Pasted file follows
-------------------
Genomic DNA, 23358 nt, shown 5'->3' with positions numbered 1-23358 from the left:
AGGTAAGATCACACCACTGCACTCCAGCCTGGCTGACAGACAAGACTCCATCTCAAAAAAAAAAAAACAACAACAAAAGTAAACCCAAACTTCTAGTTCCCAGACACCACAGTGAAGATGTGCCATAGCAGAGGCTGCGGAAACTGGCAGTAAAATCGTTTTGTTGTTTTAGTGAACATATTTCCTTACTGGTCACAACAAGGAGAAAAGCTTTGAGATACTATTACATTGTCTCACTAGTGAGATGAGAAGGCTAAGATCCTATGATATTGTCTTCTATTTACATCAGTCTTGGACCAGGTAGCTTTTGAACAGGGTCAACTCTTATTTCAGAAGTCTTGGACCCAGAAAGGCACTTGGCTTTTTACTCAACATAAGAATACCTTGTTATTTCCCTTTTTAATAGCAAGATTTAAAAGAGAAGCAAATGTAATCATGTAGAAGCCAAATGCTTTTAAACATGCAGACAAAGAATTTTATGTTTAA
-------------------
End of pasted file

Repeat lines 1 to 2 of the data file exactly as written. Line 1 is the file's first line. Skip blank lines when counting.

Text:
Genomic DNA, 23358 nt, shown 5'->3' with positions numbered 1-23358 from the left:
AGGTAAGATCACACCACTGCACTCCAGCCTGGCTGACAGACAAGACTCCATCTCAAAAAAAAAAAAACAACAACAAAAGTAAACCCAAACTTCTAGTTCCCAGACACCACAGTGAAGATGTGCCATAGCAGAGGCTGCGGAAACTGGCAGTAAAATCGTTTTGTTGTTTTAGTGAACATATTTCCTTACTGGTCACAACAAGGAGAAAAGCTTTGAGATACTATTACATTGTCTCACTAGTGAGATGAGAAGGCTAAGATCCTATGATATTGTCTTCTATTTACATCAGTCTTGGACCAGGTAGCTTTTGAACAGGGTCAACTCTTATTTCAGAAGTCTTGGACCCAGAAAGGCACTTGGCTTTTTACTCAACATAAGAATACCTTGTTATTTCCCTTTTTAATAGCAAGATTTAAAAGAGAAGCAAATGTAATCATGTAGAAGCCAAATGCTTTTAAACATGCAGACAAAGAATTTTATGTTTAA